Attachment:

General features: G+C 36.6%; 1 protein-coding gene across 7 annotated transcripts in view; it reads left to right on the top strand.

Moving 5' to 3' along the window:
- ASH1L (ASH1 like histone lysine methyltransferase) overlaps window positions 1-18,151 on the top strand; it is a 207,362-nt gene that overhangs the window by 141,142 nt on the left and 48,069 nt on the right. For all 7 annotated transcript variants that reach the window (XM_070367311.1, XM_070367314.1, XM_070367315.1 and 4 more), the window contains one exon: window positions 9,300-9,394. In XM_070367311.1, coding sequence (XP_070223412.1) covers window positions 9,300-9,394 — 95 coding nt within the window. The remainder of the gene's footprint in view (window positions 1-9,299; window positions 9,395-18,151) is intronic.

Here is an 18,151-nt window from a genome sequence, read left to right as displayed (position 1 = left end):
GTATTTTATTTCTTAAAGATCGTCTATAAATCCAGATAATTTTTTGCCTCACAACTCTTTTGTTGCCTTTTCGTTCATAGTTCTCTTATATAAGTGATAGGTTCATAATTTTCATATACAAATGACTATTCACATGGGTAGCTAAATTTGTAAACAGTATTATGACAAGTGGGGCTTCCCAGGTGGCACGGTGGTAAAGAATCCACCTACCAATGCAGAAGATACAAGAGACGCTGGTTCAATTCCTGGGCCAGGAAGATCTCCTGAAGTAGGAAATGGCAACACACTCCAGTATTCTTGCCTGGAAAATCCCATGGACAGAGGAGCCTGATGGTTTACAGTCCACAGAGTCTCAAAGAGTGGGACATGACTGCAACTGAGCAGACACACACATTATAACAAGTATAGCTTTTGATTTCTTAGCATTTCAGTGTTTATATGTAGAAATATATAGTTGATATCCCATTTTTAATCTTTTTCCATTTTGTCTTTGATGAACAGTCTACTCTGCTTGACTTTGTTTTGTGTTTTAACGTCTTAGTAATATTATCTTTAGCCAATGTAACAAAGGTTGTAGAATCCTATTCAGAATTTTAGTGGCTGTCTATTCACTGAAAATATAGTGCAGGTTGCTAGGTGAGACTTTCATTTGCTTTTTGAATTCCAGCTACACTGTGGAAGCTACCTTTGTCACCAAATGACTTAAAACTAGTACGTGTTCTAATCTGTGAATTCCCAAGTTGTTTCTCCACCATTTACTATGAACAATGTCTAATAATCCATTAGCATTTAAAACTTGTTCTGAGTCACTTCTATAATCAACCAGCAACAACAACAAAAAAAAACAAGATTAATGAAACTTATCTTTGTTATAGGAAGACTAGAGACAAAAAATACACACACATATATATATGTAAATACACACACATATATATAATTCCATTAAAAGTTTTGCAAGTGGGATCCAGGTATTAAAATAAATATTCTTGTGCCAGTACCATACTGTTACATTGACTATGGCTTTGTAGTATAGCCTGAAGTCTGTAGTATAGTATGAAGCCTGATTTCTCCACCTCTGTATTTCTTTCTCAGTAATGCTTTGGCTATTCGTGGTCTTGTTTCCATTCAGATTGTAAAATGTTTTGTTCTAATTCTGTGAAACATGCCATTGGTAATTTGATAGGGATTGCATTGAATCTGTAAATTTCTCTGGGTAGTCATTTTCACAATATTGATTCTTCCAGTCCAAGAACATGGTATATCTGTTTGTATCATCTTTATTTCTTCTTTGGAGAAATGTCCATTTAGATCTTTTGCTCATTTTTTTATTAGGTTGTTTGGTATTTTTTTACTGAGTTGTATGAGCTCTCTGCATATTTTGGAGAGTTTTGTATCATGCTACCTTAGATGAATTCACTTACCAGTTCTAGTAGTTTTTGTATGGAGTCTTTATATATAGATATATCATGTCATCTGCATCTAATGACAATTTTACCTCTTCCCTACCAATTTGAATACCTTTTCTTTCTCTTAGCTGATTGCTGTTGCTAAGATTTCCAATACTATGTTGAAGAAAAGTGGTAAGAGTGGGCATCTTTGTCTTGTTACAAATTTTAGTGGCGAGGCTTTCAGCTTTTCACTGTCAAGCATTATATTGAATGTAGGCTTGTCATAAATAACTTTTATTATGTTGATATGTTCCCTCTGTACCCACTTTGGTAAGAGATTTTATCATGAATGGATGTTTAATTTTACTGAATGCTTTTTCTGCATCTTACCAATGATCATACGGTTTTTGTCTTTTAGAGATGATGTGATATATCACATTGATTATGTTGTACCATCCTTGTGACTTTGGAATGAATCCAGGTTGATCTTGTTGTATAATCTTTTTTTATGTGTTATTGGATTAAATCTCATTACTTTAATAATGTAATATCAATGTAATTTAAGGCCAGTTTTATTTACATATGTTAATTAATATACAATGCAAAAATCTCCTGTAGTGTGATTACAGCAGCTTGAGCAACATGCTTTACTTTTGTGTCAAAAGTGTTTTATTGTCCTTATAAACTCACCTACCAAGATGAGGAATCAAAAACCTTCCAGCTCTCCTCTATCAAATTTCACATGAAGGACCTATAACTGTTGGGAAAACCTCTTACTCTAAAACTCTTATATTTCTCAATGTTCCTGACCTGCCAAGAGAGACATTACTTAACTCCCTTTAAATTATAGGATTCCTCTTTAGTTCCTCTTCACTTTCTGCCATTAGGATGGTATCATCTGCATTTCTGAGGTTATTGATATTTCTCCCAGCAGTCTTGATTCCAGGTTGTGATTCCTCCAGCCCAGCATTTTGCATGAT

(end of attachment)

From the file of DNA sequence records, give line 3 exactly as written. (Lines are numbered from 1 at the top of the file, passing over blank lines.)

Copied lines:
- ASH1L (ASH1 like histone lysine methyltransferase) overlaps window positions 1-18,151 on the top strand; it is a 207,362-nt gene that overhangs the window by 141,142 nt on the left and 48,069 nt on the right. For all 7 annotated transcript variants that reach the window (XM_070367311.1, XM_070367314.1, XM_070367315.1 and 4 more), the window contains one exon: window positions 9,300-9,394. In XM_070367311.1, coding sequence (XP_070223412.1) covers window positions 9,300-9,394 — 95 coding nt within the window. The remainder of the gene's footprint in view (window positions 1-9,299; window positions 9,395-18,151) is intronic.